Unfortunately, speech was beyond me. I could have emptied a water-butt, laid down and gone to sleep, or melted ice with a touch of the finger, but I could not speak. The conversation was opened by the other man, in whose restraining hand Aunt Elizabeth now lay, outwardly resigned but inwardly, as I, who knew her haughty spirit, could guess, boiling with baffled resentment. I could see her looking out of the corner of her eye, trying to estimate the chances of getting in one good hard peck with her aquiline beak.

"Come right in," said the man pleasantly. "Don't knock."

I stood there, gasping. I was only too well aware that I presented a quaint appearance. I had removed my hat before entering the hedge, and my hair was full of twigs and other foreign substances. My face was moist and grimy. My mouth hung open. My legs felt as if they had ceased to belong to me.

"I must apol— ..." I began, and ended the sentence with gulps.

The elderly gentleman looked at me with what seemed to be indignant surprise. His daughter appeared to my guilty conscience to be looking through me. Aunt Elizabeth sneered. The only friendly face was the man's. He regarded me with a kindly smile, as if I were some old friend who had dropped in unexpectedly.

"Take a long breath," he advised.

I took several, and felt better.

"I must apologise for this intrusion," I said successfully. "Unwarrantable" would have rounded off the sentence neatly, but I would not risk it. It would have been mere bravado to attempt unnecessary words of five syllables. I took in more breath. "The fact is, I did—didn't know there was a private garden beyond the hedge. If you will give me my hen ..."

I stopped. Aunt Elizabeth was looking away, as if endeavouring to create an impression of having nothing to do with me. I am told by one who knows that hens cannot raise their eyebrows, not having any; but I am prepared to swear that at this moment Aunt Elizabeth raised hers. I will go further. She sniffed.

"Here you are," said the man. "Though it's hard to say good-bye."

He held out the hen to me, and at this point a hitch occurred. He did his part, the letting go, all right. It was in my department, the taking hold, that the thing was bungled. Aunt Elizabeth slipped from my grasp like an eel, stood for a moment eyeing me satirically with her head on one side, then fled and entrenched herself in some bushes at the end of the lawn.

There are times when the most resolute man feels that he can battle no longer with fate; when everything seems against him and the only course is a dignified retreat. But there is one thing essential to a dignified retreat. You must know the way out. It was the lack of that knowledge that kept me standing there, looking more foolish than anyone has ever looked since the world began. I could not retire by way of the hedge. If I could have leaped the hedge with a single debonair bound, that would have been satisfactory. But the hedge was high, and I did not feel capable at the moment of achieving a debonair bound over a footstool.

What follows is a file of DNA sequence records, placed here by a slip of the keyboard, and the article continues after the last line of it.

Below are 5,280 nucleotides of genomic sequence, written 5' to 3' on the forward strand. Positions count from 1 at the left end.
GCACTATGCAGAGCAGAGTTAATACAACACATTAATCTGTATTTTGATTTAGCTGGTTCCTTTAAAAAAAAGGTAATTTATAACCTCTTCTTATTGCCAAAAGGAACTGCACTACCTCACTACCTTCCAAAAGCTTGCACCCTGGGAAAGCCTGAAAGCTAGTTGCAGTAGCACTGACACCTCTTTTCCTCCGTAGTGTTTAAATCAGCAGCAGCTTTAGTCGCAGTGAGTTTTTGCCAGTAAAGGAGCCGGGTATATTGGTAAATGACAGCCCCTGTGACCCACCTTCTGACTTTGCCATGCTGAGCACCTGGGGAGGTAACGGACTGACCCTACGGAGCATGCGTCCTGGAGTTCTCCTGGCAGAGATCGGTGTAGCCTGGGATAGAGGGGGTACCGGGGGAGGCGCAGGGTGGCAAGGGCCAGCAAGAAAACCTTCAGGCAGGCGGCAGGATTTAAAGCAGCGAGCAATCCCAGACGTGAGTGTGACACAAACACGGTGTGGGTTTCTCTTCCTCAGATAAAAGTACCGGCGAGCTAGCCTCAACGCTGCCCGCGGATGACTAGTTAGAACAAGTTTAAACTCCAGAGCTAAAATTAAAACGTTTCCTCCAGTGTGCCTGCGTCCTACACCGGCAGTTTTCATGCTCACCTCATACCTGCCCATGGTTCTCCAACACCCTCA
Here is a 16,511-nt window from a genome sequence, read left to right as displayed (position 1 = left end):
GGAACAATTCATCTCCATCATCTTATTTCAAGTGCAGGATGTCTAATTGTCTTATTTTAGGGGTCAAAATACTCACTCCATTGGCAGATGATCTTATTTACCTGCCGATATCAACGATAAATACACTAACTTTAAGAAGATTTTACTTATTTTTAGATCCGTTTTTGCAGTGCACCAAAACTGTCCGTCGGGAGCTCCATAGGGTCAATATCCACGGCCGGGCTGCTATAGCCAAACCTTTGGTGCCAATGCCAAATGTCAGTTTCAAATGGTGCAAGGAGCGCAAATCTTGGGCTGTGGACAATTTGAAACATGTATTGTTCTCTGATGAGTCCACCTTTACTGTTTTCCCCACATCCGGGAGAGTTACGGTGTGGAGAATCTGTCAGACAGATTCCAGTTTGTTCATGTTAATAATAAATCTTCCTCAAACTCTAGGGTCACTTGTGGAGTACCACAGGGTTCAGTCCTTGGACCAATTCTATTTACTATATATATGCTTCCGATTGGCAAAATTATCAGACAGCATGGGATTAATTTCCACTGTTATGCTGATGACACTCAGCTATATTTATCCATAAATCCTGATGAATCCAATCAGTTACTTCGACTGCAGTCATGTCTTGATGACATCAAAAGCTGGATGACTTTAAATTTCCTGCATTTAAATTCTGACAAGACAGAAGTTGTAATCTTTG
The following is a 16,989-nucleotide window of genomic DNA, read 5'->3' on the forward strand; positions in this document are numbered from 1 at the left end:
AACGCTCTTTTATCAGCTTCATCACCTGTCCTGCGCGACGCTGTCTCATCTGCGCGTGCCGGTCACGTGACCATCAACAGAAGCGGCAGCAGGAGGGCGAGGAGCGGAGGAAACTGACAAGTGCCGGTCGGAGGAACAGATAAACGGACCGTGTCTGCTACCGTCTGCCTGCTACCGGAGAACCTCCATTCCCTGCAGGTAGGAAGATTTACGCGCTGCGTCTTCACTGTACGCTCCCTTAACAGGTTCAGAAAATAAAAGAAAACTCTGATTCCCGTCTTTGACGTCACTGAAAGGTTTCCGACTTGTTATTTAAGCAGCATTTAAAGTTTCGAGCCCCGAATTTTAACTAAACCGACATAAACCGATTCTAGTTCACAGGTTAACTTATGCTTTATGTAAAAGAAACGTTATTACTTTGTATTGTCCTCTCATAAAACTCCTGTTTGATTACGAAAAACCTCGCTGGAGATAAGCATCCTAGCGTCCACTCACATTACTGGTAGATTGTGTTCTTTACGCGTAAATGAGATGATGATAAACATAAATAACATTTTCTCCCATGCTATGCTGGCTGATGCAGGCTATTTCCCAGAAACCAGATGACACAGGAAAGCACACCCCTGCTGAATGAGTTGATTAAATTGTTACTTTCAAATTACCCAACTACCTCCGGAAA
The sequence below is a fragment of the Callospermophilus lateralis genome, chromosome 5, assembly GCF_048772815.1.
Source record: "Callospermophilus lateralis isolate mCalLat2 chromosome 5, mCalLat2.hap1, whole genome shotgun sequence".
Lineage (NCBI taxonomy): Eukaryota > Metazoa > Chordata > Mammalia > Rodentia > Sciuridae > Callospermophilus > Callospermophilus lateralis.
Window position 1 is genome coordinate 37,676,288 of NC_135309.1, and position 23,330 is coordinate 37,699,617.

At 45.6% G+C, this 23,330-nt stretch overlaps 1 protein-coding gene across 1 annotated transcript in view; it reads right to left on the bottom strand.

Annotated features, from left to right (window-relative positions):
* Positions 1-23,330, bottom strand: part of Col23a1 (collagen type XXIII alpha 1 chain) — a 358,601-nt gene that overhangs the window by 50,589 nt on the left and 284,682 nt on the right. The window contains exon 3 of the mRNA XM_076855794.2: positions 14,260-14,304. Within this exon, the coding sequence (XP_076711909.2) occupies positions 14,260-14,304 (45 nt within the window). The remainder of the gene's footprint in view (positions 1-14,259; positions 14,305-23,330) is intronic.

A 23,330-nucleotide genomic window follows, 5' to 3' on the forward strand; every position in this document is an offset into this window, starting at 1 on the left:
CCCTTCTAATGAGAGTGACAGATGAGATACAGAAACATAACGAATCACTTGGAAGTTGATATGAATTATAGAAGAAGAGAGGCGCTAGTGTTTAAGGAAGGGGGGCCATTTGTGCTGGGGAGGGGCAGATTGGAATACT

The man saved the situation. He seemed to possess that magnetic power over his fellows which marks the born leader. Under his command we became an organised army. The common object, the pursuit of the elusive Aunt Elizabeth, made us friends. In the first minute of the proceedings the Irishman was addressing me as "me dear boy," and the man, who had introduced himself as Mr. Chase—a lieutenant, I learned later, in His Majesty's Navy—was shouting directions to me by name. I have never assisted at any ceremony at which formality was so completely dispensed with. The ice was not merely broken; it was shivered into a million fragments.

"Go in and drive her out, Garnet," shouted Mr. Chase. "In my direction if you can. Look out on the left, Phyllis."

Even in that disturbing moment I could not help noticing his use of the Christian name. It seemed to me more than sinister. I did not like the idea of dashing young lieutenants in the senior service calling a girl Phyllis whose eyes had haunted me since I had first seen them.

Nevertheless, I crawled into the bushes and administered to Aunt Elizabeth a prod in the lower ribs—if hens have lower ribs. The more I study hens, the more things they seem able to get along without—which abruptly disturbed her calm detachment. She shot out at the spot where Mr. Chase was waiting with his coat off, and was promptly enveloped in that garment and captured.

"The essence of strategy," observed Mr. Chase approvingly, "is surprise. A neat piece of work!"

I thanked him. He deprecated my thanks. He had, he said, only done his duty, as expected to by England. He then introduced me to the elderly Irishman, who was, it seemed, a professor at Dublin University, by name, Derrick. Whatever it was that he professed, it was something that did not keep him for a great deal of his time at the University. He informed me that he always spent his summers at Combe Regis.

"I was surprised to see you at Combe Regis," I said. "When you got out at Yeovil, I thought I had seen the last of you."

I think I am gifted beyond other men as regards the unfortunate turning of sentences.

"I meant," I added, "I was afraid I had."

"Ah, of course," he said, "you were in our carriage coming down. I was confident I had seen you before. I never forget a face."

"It would be a kindness," said Mr. Chase, "if you would forget Garnet's as now exhibited. You seem to have collected a good deal of the scenery coming through that hedge."